Sponsored by Altair

Bringing SAS Analytics Programs into the World of Modern Development


Altair SLC runs programs written in SAS language syntax without translation and without needing to license third-party products.

The SAS language has been synonymous with data mining and data science for decades. And many organizations have developed SAS language programs over the past 20 years that are vital to their operations.

But SAS programming faces a generational change. Modern analytics uses other languages like Python, R, and SQL. And today, many organizations are under pressure to reduce costs and find alternatives for handling their SAS language requirements.

Altair offers a way to address both issues. Its Altair SLC runs programs written in SAS language syntax without translation and without needing to license third-party products.

Altair + RapidMiner modernizes established data analytics environments such as  SAS and Python. [Learn More]

Additionally, Altair SLC provides great flexibility to match any organization’s efforts. It supports the programming languages found in businesses today. Specifically, Altair SLC handles programs, workflows, and models that combine the SAS language and SQL, Python, and R languages. Its built-in SAS language compiler runs SQL and SAS language code and utilizes Python and R compilers to run Python and R code and exchange Pandas and R data frames.

Another form of flexibility is that Altair SLC runs on any platform. It works on IBM mainframes and in the cloud, and on servers and workstations running a host of operating systems. It also supports remote job submissions and can exchange data between mainframe, cloud, and on-premises installations.

The solution offers expanded language support: In particular, Altair SLC’s built-in SAS language compiler supports SAS language and macro syntax. It includes procedure support for statistics, time series analytics, operational research, machine learning, matrix manipulation, graphing, and output delivery. Additionally, it doesn’t require third-party middleware to process applications containing the SAS language.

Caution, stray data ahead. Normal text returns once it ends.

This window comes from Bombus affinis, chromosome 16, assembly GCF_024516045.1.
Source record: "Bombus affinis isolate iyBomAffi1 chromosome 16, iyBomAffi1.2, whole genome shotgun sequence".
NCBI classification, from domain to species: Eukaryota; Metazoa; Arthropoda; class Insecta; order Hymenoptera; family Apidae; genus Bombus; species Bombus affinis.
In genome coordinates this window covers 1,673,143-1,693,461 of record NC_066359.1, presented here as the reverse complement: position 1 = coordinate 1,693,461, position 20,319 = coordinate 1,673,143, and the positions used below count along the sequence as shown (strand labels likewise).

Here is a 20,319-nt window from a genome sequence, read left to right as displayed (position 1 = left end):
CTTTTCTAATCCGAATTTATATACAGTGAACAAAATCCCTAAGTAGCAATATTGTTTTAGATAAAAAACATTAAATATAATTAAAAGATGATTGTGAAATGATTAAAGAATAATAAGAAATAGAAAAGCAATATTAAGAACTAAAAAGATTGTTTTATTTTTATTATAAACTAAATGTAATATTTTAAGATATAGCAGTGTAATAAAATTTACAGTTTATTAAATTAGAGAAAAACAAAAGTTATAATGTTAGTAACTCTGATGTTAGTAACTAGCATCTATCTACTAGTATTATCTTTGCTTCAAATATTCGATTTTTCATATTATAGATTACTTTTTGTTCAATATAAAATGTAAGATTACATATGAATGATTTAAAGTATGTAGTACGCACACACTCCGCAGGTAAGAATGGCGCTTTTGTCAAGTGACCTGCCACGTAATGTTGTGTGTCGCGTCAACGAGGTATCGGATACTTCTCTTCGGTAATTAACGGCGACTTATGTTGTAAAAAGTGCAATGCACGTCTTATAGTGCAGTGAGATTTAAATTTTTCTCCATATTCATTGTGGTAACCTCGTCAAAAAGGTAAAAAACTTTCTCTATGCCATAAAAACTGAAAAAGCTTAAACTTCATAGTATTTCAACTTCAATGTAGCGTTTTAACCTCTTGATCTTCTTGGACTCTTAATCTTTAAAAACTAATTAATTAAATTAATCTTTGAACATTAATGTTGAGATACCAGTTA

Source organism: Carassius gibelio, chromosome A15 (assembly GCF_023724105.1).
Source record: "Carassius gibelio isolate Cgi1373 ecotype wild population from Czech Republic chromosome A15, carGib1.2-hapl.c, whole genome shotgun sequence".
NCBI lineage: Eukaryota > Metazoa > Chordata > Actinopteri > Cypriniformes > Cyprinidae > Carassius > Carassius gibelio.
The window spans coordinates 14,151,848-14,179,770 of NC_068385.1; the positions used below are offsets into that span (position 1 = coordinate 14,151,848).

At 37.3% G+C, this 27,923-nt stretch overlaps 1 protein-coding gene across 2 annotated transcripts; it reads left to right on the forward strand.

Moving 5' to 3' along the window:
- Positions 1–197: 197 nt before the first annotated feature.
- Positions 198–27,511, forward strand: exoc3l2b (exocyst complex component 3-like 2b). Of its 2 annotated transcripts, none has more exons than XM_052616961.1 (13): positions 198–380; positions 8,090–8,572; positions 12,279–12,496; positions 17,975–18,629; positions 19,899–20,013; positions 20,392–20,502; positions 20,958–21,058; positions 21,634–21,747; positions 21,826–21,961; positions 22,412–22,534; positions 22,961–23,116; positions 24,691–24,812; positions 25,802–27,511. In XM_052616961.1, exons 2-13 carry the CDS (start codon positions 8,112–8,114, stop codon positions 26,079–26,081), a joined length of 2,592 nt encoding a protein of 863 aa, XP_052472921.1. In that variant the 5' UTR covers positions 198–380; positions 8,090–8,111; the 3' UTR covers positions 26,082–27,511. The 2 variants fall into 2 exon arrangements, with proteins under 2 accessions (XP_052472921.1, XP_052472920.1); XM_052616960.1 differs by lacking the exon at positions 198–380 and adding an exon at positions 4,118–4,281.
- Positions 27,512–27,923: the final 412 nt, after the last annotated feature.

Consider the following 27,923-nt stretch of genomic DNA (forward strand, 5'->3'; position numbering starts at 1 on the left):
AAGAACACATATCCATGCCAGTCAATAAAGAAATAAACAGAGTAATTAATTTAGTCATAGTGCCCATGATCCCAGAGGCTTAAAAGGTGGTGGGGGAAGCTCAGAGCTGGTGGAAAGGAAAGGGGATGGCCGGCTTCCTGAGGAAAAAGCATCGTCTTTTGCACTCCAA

Making the change to Altair SLC

Altair recommends a five-step process to move to Altair SLC. That process includes:

Step 1: Perform a system analysis to understand how all the components in the current system work together, including computing platforms, applications, the number of systems to consider, and the data itself.

Step 2: Perform a code analysis to examine the syntax used in existing applications. Altair provides a code analysis tools to do this work. The tool generates reports without executing SAS language programs or accessing data sources. It can analyze thousands of SAS language programs containing millions of lines of code in just a few minutes.

Step 3: Plan the migration by inventorying business requirements, known gaps, current documentation, applications, instances, databases, and code. Altair offers services to help with this work.

Step 4: Develop a pilot project to prove the migration’s viability.

Step 5: Roll out the migration. This part of the process should include training. And once the migration is complete, businesses should retire assets that are no longer needed.

See also: Frictionless AI: The Key to Delivering on AI’s Promise

Putting Altair SLC to use

Users can use Altair SLC in batch or standalone mode to execute programs and models or use it with Altair Analytics Workbench, a GUI/IDE that supports traditional coding and no-code methods to develop, update, and maintain programs and models written in the SAS programming language.

Altair SLC powers the solution. It gives users a drag-and-drop workflow environment to develop models and programs without writing any code. Developers can use Python, R, or SQL code in their SAS language programs. And the platform incorporates data discovery capabilities.